Status: 08/22/2021 12:38 p.m.
Around a week after the severe earthquake in Haiti, thousands of people are still in need of medical help. But there is a lack of that. NGOs are now trying to provide at least basic services.
People crowd in front of a blue plastic tarpaulin. It serves as a privacy screen. Behind it a woman is sitting on a plastic chair, a doctor is taking her blood pressure. It is a mobile health station that stopped in Marceline, a small place that was particularly hard hit by the earthquake. The mood is heated.
A man holds his head as if to protect himself from the noise around him:
I heard about the mobile clinic and came here. I need medication. But there are so many people here. I lost everything, my house collapsed. I don’t even have a plastic tarpaulin to protect myself from the rain. We have no water. Vans passed here yesterday, they distributed water bottles. But you have to be quick.
He breaks off the conversation, hobbles on, doesn’t seem to be able to put any weight on his leg. He pushes through the crowd.
Potential patients surround the coordinator of the mobile hospital ward. They want to be added to the list, they want to scream to make themselves heard. Phogeas Junior works for the Haitian non-governmental organization PWOP. He patiently notes their names.
We are treating people here because many of the hospitals in the region have been destroyed or damaged. Medical care was inadequate even before the earthquake and even less so in this situation. But we don’t have the capacity to cater for everyone.
According to Phogeas Junior, there is a lack of medication, especially painkillers. The team can only treat a maximum of 50 people that day. However, there are around 200 who have been waiting for hours to get medical care.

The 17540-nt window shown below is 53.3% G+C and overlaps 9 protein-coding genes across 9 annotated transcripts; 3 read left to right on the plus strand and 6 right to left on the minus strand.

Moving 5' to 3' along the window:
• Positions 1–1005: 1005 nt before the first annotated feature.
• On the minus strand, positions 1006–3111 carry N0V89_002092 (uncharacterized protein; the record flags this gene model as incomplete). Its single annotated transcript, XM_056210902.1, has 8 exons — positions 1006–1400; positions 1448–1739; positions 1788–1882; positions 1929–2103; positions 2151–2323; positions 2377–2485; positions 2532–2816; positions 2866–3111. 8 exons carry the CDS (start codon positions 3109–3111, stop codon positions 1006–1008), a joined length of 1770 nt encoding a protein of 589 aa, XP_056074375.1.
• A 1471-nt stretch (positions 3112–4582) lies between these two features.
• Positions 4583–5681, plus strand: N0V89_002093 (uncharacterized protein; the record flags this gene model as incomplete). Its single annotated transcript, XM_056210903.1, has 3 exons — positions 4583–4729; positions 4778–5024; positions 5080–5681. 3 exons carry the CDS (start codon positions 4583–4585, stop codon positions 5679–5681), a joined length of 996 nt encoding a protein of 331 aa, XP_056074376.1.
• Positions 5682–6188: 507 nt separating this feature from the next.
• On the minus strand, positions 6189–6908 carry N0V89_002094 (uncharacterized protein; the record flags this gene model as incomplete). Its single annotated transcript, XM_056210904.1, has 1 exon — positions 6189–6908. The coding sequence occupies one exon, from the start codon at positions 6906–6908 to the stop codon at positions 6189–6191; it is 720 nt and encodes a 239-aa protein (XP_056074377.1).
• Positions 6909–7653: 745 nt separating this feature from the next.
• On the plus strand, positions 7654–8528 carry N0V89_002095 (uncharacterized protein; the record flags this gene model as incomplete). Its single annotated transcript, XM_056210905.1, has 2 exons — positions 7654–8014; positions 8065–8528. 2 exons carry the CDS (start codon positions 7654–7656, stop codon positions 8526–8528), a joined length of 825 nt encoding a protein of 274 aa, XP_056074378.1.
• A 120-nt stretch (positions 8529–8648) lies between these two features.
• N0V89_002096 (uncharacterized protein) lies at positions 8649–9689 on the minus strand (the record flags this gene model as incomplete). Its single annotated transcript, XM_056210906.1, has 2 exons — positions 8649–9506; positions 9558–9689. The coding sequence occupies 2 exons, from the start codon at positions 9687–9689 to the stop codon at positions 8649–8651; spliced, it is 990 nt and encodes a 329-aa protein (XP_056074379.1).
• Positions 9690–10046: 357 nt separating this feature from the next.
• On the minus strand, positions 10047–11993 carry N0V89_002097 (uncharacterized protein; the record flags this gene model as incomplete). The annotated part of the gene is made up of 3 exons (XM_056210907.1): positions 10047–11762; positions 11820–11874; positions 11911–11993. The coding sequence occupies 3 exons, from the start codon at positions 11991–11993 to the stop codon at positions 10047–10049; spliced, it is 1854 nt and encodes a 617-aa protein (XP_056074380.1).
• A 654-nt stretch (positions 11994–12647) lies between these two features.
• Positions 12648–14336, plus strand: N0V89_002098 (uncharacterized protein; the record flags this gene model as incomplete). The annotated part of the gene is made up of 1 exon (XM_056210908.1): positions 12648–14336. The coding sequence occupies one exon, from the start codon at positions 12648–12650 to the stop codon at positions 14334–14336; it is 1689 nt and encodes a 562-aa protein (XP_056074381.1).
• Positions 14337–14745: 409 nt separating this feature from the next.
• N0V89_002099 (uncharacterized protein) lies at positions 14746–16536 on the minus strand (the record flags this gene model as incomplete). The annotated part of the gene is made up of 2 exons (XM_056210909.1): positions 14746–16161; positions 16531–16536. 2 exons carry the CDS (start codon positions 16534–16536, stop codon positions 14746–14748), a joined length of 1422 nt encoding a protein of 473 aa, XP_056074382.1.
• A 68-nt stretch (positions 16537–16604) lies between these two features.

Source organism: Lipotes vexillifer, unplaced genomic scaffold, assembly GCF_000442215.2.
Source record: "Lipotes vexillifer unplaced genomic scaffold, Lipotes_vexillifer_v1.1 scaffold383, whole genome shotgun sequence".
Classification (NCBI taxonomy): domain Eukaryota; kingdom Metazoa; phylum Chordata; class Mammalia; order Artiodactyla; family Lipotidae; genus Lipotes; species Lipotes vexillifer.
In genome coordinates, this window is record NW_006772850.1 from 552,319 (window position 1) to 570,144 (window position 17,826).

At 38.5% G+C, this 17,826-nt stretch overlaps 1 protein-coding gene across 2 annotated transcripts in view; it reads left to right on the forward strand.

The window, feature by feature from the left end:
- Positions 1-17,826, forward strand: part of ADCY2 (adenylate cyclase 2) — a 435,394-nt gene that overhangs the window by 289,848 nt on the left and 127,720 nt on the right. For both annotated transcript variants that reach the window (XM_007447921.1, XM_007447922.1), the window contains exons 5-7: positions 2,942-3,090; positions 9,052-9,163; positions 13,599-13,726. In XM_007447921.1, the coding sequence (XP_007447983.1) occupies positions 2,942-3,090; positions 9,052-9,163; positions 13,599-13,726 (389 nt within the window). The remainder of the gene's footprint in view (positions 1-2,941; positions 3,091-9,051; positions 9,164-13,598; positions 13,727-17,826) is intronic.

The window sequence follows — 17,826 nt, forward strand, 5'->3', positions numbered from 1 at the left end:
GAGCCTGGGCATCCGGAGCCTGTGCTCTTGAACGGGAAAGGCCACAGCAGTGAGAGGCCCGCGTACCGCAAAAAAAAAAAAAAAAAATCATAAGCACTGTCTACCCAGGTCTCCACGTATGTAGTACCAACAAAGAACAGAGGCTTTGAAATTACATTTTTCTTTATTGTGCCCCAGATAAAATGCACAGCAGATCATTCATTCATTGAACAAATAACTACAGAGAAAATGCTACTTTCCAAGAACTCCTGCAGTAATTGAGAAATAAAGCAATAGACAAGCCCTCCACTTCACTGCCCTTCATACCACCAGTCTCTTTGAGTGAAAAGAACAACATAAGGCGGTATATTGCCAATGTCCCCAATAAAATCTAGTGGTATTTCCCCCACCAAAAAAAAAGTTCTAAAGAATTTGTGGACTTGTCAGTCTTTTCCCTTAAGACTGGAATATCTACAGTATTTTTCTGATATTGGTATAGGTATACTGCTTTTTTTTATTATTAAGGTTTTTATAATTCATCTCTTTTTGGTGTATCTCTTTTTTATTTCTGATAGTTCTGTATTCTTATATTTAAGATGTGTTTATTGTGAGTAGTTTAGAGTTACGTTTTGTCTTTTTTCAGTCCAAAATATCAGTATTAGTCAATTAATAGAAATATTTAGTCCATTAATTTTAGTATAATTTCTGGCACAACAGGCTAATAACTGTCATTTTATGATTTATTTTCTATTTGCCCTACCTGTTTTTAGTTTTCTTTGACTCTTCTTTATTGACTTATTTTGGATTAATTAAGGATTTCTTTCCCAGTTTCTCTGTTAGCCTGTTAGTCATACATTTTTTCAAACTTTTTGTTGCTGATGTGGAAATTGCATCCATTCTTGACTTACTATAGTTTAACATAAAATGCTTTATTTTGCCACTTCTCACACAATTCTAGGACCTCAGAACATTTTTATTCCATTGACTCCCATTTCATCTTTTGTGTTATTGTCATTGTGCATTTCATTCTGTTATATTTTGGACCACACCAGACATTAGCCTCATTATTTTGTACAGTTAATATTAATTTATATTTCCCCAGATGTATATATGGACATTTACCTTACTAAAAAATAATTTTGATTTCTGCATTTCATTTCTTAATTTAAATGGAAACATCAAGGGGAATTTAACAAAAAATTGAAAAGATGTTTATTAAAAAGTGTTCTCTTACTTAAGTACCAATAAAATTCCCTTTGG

The coordinator of the mobile sick bay complains that not all people can be cared for.
The sun is beating down on the waiting people. They come with broken legs, deep abrasions on their faces, severe head injuries because the ceiling has collapsed over them and they were just barely able to save themselves. Parents come who are worried because their son lost the language after the earthquake, reports the NGO employee.
The mobile health station is on the road with a team of around 15 throughout the region. They drive from place to place by car, on roads that are barely passable. The quake has left deep furrows.
International aid started slowly
Many houses in Marceline have collapsed completely. There is no water, there is no food, no electricity. The government doesn’t care, I keep hearing. International aid also got off to a slow start at first. It is friends, neighbors and initiatives like the mobile health station that are helping people these days. A few days ago, desperate victims are said to have plundered one of the few aid convoys, the news said.
People stand on the rubble of their homes in Haiti, destroyed by the earthquake.
The mood in front of the mobile clinic could also change, believes a man who is hoping for the medication:
I’m afraid there will be another fight here. I don’t want to get hurt any more. I’d rather go home again.
But his home is just a pile of rubble.
About a week after the earthquake in Haiti: Help urgently needed
Anne Demmer, ARD Mexico City, August 22, 2021 11:28 a.m.